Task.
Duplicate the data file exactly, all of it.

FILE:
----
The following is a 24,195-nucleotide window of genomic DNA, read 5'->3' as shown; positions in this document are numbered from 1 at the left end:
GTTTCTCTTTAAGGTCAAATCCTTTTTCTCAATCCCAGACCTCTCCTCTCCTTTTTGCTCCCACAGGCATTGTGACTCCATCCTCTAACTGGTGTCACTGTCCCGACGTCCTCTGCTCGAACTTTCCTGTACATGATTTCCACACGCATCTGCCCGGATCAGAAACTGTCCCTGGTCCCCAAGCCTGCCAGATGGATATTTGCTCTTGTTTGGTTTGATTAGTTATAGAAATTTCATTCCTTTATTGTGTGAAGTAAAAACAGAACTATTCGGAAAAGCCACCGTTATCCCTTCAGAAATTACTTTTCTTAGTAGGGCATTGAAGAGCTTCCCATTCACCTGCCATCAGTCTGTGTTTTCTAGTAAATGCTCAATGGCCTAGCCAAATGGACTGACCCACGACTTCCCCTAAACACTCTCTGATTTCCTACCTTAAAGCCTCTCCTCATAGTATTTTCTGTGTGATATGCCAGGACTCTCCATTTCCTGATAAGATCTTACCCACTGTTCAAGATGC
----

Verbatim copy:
The following is a 24,195-nucleotide window of genomic DNA, read 5'->3' as shown; positions in this document are numbered from 1 at the left end:
GTTTCTCTTTAAGGTCAAATCCTTTTTCTCAATCCCAGACCTCTCCTCTCCTTTTTGCTCCCACAGGCATTGTGACTCCATCCTCTAACTGGTGTCACTGTCCCGACGTCCTCTGCTCGAACTTTCCTGTACATGATTTCCACACGCATCTGCCCGGATCAGAAACTGTCCCTGGTCCCCAAGCCTGCCAGATGGATATTTGCTCTTGTTTGGTTTGATTAGTTATAGAAATTTCATTCCTTTATTGTGTGAAGTAAAAACAGAACTATTCGGAAAAGCCACCGTTATCCCTTCAGAAATTACTTTTCTTAGTAGGGCATTGAAGAGCTTCCCATTCACCTGCCATCAGTCTGTGTTTTCTAGTAAATGCTCAATGGCCTAGCCAAATGGACTGACCCACGACTTCCCCTAAACACTCTCTGATTTCCTACCTTAAAGCCTCTCCTCATAGTATTTTCTGTGTGATATGCCAGGACTCTCCATTTCCTGATAAGATCTTACCCACTGTTCAAGATGC